5. I am all about doing things yourself and finding a cheaper and more efficient way of doing something. Hell, I make my own yogurt because I refuse to spend a $1 on 6 oz of rotten milk! I just wanted to point out something…to be fair to the quilt shop owners, I am sure their intention was not to dupe you. We sell lots of things that we know have simpler and cheaper options. There are many reasons someone may choose to carry something in their store. Maybe the sales rep recommended it. Maybe there was a special on this item when the buyer got other Bonash products and the buyer thought ‘why not?’, it’s not like you know what is in the package when you order it. Once you have it, your choice is to sell it or take a loss on it. Maybe they sell it because people request those items or they are popular sellers. Think about how much $$ most people spend on spray starch when it is very easy and cheap to make your own. Does that mean we shouldn’t sell Best Press? As shop owners, one wants to make the customer happy AND sell items. She may not have ever used that particular item and even if she did, if people will buy a thing, why not sell it? I don’t think it is fair to punish the shop owner for anything other than bad service.

    1. I agree and if I were the shop owner, I would appreciate the input, if given in a kind manner!

  6. Linzel McBride says:

    Thanks. I SO appreciate your effort and scientific approach. I use dryer sheets in every room in my house. 🙂

  7. Karen Chagnon says:

    I also ironed the wrong side of fusible fleece, panicked and grabbed the first thing at hand, a scrap of fleece and it worked like magic! The other day I accidentally ironed over the non-cotton web strap and it melted. I had black smear all over my iron, tried the fleece again and it worked. I don’t know why it is that it works but it does. I will also keep the dryer sheet trick in mind as my laundry supply cabinet is close to my ironing area!

  8. Janis Patten says:

    Many thanks for the iron cleaning tip. I was using my little tiny mini iron which became badly stained. I ordered a new tip, but also bought some good Faultless iron cleaner. With a lot of rubbing I got the goopy tip cleaned, but next time I will use a dryer sheet which is now sitting next to the iron. Really appreciate the help.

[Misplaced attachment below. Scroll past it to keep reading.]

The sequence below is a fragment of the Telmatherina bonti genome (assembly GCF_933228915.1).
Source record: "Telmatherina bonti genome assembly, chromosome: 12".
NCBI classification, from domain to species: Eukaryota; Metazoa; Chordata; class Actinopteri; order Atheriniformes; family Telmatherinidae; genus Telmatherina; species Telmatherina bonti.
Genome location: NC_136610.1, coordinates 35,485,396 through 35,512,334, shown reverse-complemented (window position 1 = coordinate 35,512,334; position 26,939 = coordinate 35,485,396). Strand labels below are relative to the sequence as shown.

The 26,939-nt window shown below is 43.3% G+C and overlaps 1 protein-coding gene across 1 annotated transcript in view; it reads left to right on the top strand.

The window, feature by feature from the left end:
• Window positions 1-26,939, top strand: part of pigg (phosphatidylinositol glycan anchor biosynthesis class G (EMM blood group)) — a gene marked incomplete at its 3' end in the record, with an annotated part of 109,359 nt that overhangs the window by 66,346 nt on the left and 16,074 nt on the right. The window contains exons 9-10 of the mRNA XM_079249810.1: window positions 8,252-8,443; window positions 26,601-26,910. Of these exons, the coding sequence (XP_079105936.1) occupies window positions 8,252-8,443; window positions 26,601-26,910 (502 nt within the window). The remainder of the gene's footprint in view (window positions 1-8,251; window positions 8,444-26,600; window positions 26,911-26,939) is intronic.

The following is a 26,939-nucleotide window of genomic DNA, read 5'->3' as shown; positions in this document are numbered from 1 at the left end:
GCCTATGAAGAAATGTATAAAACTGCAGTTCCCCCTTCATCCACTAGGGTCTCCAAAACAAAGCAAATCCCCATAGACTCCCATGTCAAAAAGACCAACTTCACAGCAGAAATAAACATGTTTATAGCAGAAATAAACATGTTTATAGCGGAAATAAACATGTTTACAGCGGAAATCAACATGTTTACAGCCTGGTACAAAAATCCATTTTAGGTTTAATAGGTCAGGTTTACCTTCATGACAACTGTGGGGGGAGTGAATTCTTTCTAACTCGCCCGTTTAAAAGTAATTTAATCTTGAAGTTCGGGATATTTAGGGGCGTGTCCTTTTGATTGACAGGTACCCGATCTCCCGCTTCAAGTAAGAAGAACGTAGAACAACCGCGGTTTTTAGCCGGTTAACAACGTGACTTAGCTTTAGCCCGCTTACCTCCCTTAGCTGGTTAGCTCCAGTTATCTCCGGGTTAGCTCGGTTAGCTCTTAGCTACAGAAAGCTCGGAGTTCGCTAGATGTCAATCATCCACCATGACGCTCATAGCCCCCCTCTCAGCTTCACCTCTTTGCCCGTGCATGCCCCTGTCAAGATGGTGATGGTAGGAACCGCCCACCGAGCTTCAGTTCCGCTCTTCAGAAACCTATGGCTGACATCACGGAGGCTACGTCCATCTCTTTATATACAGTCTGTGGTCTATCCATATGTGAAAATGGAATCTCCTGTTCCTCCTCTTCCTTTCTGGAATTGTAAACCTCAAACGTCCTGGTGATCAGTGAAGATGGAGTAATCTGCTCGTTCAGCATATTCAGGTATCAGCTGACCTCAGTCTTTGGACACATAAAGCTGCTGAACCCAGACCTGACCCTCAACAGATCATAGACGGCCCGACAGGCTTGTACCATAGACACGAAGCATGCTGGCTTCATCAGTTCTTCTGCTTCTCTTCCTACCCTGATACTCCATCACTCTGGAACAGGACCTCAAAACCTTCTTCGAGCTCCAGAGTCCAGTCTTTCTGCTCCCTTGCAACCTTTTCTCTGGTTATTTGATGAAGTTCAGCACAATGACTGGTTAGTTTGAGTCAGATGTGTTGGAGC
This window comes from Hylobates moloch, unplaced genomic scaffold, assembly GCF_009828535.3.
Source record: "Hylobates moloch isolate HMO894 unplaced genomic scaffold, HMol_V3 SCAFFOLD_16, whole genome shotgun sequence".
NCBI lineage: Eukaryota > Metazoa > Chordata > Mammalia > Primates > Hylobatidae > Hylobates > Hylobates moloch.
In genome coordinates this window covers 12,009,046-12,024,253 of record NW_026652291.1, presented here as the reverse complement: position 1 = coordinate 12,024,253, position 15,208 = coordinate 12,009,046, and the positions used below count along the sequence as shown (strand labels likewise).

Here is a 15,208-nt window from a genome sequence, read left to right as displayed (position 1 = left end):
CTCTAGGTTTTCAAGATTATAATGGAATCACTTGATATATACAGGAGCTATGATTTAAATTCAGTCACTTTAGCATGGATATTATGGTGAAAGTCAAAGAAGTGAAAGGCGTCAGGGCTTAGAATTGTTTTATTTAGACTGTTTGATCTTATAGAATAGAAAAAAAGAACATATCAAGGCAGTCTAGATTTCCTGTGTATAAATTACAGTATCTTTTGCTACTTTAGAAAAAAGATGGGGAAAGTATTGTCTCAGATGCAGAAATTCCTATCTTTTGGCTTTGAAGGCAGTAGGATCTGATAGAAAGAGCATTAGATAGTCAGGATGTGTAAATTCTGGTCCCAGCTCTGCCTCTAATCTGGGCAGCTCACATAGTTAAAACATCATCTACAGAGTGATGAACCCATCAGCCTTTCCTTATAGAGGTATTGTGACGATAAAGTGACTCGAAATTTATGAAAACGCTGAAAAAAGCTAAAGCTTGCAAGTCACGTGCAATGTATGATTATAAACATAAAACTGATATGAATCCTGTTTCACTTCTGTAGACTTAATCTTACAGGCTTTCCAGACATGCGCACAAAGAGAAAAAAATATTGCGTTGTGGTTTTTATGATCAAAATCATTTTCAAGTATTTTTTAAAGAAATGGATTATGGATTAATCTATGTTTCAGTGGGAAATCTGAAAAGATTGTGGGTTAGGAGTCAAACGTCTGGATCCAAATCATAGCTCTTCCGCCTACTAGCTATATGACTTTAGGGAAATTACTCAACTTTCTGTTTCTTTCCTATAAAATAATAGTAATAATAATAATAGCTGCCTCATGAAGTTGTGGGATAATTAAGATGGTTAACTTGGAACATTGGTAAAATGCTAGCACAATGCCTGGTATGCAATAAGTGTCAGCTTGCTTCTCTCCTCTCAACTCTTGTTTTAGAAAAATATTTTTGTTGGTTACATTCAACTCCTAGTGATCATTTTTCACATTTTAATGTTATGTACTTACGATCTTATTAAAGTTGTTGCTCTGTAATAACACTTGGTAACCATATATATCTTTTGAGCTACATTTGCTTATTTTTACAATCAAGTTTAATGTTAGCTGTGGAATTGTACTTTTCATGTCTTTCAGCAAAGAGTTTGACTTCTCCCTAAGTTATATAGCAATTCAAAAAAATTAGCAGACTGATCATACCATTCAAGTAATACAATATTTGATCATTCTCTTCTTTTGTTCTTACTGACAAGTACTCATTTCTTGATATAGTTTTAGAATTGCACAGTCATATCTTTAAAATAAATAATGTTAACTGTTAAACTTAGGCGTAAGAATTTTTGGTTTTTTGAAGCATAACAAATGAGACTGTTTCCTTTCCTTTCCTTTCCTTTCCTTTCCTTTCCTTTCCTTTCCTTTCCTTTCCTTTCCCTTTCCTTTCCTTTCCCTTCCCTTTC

9. SusanAnn Sheidy says:

    Been there, done that, won’t do it again!

  10. Thanks for the tips. To get the brown stains off the iron, when it is cool I just ran a mr. clean magic eraser quickly over the iron, and the stains came off in a second. My iron is sparkling, and no problems with any ‘gunk’ from other tube type cleaners going into the steam holes in the bottom of the iron.

  11. Marjory W says:

    I’m glad I at least used a 40% off coupon at JoAnn Fabrics when I bought my Bo-Nash sheets. Never again!

  12. Carol Ann Cruts says:

    I am now in my Christmas Present sewing frenzy and two weekends ago started searching for something to clean the bottom of my Teflon coated iron. Now let me preface that the buildup on my iron was most likely several years old, shame on me. I tried everything I read about with no luck. It seems that the residue would only come off when ironing my projects, but isn’t that always the case. Long story short after using every household chemical I could find, my last attempt was good old nail polish remover, yes Ladies, Acetone finally did the trick! Unfortunately now I need a manicure, but at least my iron is clean. Morel of the story, only wine and cheese improves with age, remove the melted on gunk from the bottom of your iron as soon as it happens.
    Much happiness to all of you!

  13. I’m bad. I buy a new iron. No kidding. When Walmart has the steam irons for $6 I buy five or six at a time. I use my expensive iron for fabric, no gluing, fusibles, etc.

  14. As a previous owner of a business that sold sewing notions (as well as fabric and sewing machines) I must admit I took a bit of offense at the title and beginning lines of your article. If you had purchased that product at a "big box store" would you have approached the article the same way? I’m sorry that you purchased an inferior product, perhaps there is an address or telephone # on the package for customer service.

    1. I’m sorry, I did not mean to cause offense. As you said, I would expect a big box store to sell any product, no matter the quality. They are only in business to make money. I have met many quilt shop owners and always felt that they exhibited love for the art of quiltmaking and a desire to provide the very best. I’m sure you did too.

      Thanks for sharing your point of view!

  15. Just now came across this and I will admit I feel the same way about Mary Ellen’s Best Press. It’s marketed as a "starch alternative" but IT IS STARCH. I tracked down the MSDS (material safety data sheet) and it is classified as being in the "starch family". They simply clarified the starch, added perfumes and a surfactant that helps the fabric absorb it quickly. Don’t get me wrong, I’ve used Best Press and I like it, and if other quilters prefer it over Sta-Flo or Niagra, fine by me. But I think a lot of quilters get misled by the labeling and pay a premium.